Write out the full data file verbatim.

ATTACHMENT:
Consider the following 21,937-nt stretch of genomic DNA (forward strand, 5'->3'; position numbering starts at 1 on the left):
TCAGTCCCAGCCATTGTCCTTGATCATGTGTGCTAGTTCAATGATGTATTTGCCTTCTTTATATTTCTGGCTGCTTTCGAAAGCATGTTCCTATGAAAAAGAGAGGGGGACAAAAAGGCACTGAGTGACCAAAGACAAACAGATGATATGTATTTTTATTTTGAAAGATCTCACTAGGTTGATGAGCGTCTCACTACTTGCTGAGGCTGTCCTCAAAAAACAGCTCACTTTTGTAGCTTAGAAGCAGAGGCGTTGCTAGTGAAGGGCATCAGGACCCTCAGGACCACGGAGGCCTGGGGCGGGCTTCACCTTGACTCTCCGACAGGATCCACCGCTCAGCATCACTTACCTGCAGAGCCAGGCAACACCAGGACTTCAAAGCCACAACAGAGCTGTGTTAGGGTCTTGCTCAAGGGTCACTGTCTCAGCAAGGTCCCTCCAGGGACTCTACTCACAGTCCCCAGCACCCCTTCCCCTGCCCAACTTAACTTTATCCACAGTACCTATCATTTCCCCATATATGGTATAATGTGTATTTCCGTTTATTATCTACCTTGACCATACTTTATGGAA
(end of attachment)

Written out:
Consider the following 21,937-nt stretch of genomic DNA (forward strand, 5'->3'; position numbering starts at 1 on the left):
TCAGTCCCAGCCATTGTCCTTGATCATGTGTGCTAGTTCAATGATGTATTTGCCTTCTTTATATTTCTGGCTGCTTTCGAAAGCATGTTCCTATGAAAAAGAGAGGGGGACAAAAAGGCACTGAGTGACCAAAGACAAACAGATGATATGTATTTTTATTTTGAAAGATCTCACTAGGTTGATGAGCGTCTCACTACTTGCTGAGGCTGTCCTCAAAAAACAGCTCACTTTTGTAGCTTAGAAGCAGAGGCGTTGCTAGTGAAGGGCATCAGGACCCTCAGGACCACGGAGGCCTGGGGCGGGCTTCACCTTGACTCTCCGACAGGATCCACCGCTCAGCATCACTTACCTGCAGAGCCAGGCAACACCAGGACTTCAAAGCCACAACAGAGCTGTGTTAGGGTCTTGCTCAAGGGTCACTGTCTCAGCAAGGTCCCTCCAGGGACTCTACTCACAGTCCCCAGCACCCCTTCCCCTGCCCAACTTAACTTTATCCACAGTACCTATCATTTCCCCATATATGGTATAATGTGTATTTCCGTTTATTATCTACCTTGACCATACTTTATGGAA